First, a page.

Sigma Plastics Group Chairman Alfred Teo has been indicted on criminal charges by the federal government for alleged securities fraud and insider trading, heaping onto his recent legal troubles.
Teo, owner of the largest plastic-bag producer in the United States, was indicted on similar charges in April by the Securities and Exchange Commission.
The SEC case carries civil-enforcement penalties, including fines and the potential barring of Teo's participation on publicly held boards of directors. The criminal case, filed April 18 in U.S. District Court in Newark, N.J., carries the possibility of a prison sentence - 10 years for each of 46 counts - and a total fine of $1.25 million.
In both cases, Teo is accused of hiding his ownership interest in Musicland Stores Corp. and submitting false documents to SEC to defraud investors. Those actions allowed Teo to reap more than $10 million in illegally gained profit, the cases allege.
The federal indictments also charge Teo with insider trading in his purchase of thousands of Musicland shares and with tipping off friends and associates of the ultimate sale of Musicland record stores to Best Buy Co. Inc.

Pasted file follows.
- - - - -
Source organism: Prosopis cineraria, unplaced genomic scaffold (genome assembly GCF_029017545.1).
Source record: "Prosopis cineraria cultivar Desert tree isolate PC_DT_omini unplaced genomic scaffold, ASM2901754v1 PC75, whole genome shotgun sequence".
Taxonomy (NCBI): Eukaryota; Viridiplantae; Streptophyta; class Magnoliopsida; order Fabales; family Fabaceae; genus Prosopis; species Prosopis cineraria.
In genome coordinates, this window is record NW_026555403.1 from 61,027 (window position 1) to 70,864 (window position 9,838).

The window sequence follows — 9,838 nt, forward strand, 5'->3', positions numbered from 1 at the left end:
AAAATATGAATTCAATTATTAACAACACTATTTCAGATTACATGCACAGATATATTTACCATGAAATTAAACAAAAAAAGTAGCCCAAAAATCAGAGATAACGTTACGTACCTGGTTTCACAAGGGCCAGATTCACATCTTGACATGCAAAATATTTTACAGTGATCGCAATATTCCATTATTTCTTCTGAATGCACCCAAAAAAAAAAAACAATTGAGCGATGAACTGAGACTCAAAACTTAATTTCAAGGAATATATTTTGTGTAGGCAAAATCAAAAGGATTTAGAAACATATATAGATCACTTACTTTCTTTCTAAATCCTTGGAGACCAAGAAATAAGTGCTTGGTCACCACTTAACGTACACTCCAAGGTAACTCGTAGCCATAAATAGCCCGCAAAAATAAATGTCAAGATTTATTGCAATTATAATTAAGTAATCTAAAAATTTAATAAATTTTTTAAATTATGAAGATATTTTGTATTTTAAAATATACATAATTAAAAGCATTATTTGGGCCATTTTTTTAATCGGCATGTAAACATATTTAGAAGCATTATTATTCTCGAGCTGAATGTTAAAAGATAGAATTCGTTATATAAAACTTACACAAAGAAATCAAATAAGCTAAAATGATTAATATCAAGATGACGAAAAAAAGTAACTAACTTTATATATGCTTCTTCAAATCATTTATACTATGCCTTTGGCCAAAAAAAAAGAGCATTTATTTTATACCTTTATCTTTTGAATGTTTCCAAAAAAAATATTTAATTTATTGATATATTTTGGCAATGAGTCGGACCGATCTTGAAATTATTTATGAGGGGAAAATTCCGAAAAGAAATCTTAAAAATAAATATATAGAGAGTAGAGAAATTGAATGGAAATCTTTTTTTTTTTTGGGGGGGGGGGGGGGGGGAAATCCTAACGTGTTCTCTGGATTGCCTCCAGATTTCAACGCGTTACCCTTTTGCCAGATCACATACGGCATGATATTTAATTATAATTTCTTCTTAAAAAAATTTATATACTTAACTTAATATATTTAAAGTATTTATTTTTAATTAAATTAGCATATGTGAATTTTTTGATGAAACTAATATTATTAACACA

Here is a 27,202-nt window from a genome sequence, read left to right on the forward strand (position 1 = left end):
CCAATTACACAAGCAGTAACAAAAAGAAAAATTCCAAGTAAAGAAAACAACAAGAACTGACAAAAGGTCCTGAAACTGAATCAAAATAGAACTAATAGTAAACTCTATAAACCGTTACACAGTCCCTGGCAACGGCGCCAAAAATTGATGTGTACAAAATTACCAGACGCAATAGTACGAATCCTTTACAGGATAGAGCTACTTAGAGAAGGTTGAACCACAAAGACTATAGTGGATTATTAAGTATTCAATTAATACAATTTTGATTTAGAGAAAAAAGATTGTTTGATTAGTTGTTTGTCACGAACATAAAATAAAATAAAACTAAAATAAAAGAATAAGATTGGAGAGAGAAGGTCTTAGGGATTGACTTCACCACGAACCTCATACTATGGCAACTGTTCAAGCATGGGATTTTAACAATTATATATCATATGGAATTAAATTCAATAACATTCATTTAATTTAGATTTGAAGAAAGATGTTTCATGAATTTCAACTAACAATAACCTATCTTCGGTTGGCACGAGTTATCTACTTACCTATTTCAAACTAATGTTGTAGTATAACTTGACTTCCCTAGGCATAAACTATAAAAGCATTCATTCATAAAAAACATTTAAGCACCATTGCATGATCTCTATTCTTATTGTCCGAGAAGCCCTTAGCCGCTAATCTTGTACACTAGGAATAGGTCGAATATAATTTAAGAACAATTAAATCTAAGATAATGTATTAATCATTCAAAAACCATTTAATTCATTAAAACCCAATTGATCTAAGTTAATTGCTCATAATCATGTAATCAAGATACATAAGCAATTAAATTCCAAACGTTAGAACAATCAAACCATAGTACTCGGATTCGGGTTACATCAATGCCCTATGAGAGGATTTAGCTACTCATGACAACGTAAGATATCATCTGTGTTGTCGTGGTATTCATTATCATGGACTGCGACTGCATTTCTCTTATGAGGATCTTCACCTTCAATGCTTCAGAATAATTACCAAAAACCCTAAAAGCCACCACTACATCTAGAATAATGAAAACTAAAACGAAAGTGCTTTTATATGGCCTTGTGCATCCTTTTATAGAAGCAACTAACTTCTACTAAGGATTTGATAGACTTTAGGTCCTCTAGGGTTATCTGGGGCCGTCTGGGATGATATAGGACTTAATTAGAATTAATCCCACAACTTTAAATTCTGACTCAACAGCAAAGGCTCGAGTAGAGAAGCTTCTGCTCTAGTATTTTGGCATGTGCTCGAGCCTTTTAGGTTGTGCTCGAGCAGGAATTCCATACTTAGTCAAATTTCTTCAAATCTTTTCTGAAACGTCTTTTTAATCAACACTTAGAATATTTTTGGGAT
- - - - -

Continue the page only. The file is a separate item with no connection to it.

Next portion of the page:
Also named as defendants in the newly filed criminal suit are Sigma Chief Financial Officer John Reier and Mitchell Sacks, a former partner of Teo's in a hedge fund. Both are charged with insider trading.
Teo and lawyers representing both him and the other defendants declined to comment Aug. 19. Teo is based in Lyndhurst, N.J., as is Sigma. The company recorded $935 million in sales last year, primarily from extruding polyethylene bags and film.
The defendants will be arraigned the week of Aug. 23, said U.S. Attorney John Vazquez, who is prosecuting the criminal case.
SEC is awaiting a response to its case from Teo's lawyers, who have until the end of August to file a reply, said SEC litigator Kay Lackey. However, with the filing of the criminal suit, that response again may be delayed, she said.